Thursday, October 25, 2007

Ann Coulter on Jews and Christianity

A week or three ago Ann Coulter was on a talk show and mentioned something to the effect that she wishes Jews would convert to Christianity in order to be "completed" (I don't know if this was her term or not). She caught quite a bit of flack for it from some in the Jewish community (and elsewhere) who claimed this was offensive to Jews, although some in the Jewish community thought it was reasonable for her to speak her beliefs.

When I read the transcript, I thought she could have said it better, but I think she did adequately at explaining the Christian position without having warning beforehand as to how she'd respond to such a conversation.

But last night I casually came across Ephesians 2:11 and following, and the answer that Ann should have given started to gel in my mind.

Approximately 4000 years ago, God called Abraham to be his follower, and made three promises to him: 1) to give him the land in and around current-day Israel, 2) to make him the father of multitudes, and 3) to bless the world through his descendant. Abram believed God, and God counted this faith as righteousness. You can read about these things in Genesis, chapters 12 through 15.

Generations and about 430 years later, Abraham's children were led out of Egyptian slavery by the descendant of Abraham, Moses. As these millions of people moved out of Egypt and into the land which would become Israel, Moses, spokesman for God, established a complex set of rules and regulations for life and worship. This "Mosaic Law" constitutes the bulk of the Jewish Torah, the first five books of what Christians call the "Old Testament".

It's important at this point to realize that the promise made by God to Abraham was established by faith, and had nothing to do with the Mosaic Law.

It's also important at this point to realize that it soon became apparent that the Law of Moses doesn't work well for fallible humanity. So God promised a new covenant. Look what he has to say in Jeremiah 31:31-34:
31 "The time is coming," declares YHWH,
"when I will make a new covenant
with the house of Israel
and with the house of Judah.
32 It will not be like the covenant
I made with their forefathers
when I took them by the hand
to lead them out of Egypt,
because they broke my covenant,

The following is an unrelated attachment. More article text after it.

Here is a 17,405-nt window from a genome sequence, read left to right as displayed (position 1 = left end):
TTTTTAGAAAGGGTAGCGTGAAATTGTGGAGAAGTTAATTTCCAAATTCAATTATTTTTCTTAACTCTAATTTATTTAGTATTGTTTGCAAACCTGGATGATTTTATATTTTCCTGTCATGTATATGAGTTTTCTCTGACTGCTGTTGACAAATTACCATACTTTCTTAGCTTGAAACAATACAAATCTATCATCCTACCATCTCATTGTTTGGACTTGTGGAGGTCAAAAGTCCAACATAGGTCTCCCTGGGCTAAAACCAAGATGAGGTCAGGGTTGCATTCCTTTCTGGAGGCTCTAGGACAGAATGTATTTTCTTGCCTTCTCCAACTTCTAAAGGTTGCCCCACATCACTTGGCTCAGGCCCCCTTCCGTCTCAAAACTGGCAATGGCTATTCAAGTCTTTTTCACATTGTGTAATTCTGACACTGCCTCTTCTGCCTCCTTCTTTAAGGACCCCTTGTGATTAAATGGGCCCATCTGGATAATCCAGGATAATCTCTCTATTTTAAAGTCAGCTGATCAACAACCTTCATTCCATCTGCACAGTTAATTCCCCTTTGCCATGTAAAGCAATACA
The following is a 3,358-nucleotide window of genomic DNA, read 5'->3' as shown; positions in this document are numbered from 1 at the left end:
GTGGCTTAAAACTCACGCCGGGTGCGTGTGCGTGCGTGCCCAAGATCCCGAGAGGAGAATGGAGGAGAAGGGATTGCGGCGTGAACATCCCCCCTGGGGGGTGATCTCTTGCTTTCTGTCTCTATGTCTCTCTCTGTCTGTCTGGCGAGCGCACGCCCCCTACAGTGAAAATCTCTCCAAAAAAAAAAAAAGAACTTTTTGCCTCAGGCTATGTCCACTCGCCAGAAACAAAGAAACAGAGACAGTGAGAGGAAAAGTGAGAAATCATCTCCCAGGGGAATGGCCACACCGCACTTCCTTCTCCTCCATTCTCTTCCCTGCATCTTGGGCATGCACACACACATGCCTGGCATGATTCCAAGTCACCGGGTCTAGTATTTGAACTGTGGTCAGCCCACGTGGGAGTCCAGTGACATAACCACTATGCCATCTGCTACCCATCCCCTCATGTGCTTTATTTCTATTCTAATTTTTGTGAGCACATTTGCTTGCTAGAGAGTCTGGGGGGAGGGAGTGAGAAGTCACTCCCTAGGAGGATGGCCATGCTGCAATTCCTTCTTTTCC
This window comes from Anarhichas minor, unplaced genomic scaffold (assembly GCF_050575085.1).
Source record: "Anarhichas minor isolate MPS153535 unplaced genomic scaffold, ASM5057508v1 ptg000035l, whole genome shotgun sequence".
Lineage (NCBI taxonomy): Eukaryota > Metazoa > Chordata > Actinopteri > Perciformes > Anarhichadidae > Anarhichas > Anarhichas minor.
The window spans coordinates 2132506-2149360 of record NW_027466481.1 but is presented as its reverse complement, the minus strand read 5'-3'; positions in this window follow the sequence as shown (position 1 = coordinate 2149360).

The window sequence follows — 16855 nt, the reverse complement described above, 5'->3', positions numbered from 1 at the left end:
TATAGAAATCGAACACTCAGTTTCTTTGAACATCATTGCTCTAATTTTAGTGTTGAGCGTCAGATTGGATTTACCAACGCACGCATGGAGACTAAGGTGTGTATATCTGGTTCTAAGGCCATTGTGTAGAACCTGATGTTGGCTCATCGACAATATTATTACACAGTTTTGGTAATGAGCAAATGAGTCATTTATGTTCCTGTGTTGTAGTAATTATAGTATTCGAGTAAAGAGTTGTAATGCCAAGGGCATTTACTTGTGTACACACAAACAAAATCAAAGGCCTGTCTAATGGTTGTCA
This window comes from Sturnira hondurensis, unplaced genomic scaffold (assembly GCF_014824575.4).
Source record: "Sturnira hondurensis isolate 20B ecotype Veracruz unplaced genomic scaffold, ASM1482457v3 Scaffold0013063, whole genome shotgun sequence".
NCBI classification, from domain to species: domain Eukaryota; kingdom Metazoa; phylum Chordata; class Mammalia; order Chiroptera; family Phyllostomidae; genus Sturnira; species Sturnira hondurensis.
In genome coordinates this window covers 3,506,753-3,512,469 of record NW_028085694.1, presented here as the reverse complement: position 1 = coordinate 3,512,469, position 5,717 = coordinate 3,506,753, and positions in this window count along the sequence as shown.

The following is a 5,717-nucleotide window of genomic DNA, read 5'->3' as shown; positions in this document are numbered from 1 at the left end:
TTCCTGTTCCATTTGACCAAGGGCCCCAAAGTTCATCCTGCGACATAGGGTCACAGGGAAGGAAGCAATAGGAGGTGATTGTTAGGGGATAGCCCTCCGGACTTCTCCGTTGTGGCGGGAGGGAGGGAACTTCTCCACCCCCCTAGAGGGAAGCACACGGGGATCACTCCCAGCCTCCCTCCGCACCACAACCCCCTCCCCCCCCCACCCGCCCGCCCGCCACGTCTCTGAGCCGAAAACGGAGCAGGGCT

though I was a husband to them,"
declares YHWH.
33 "This is the covenant I will make with the house of Israel
after that time," declares YHWH.
"I will put my law in their minds
and write it on their hearts.
I will be their God,
and they will be my people.
34 No longer will a man teach his neighbor,
or a man his brother, saying, 'Know YHWH,'
because they will all know me,
from the least of them to the greatest,"
declares YWHW.
"For I will forgive their wickedness
and will remember their sins no more."
So it's clear that the Mosaic Law was only temporary, to be replaced by a new covenant sometime in the future.

Traveling forward in time another 1500 or so years, we come to the time of Jesus. After his crucifixion and subsequent physical, bodily resurrection, the twelve men who had been his disciples for the previous three years then turned the world upside-down preaching the Good News ("Gospel") that the promised seed of Abraham, and the new covenant, had arrived. Although the first believers didn't yet realize it, the time had come for all nations to be blessed via Abraham's seed, and not just the nation of Israel.

However, the nation of Israel by and large rejected this message, being too wrapped up in the Mosaic Law to see the preeminence and superiority of the first promise to Abraham, or to recognize the fulfillment of the prophecy made by Jeremiah. Still, it should be noted that for the first decade or three of the Christian church, every believer was a Jew. It was unthinkable to the Jews that non-Jews were allowed into the family of Abraham. (Non-Jews could be converted to Judaism through a strict rite of conversion, but they were then no longer non-Jews.)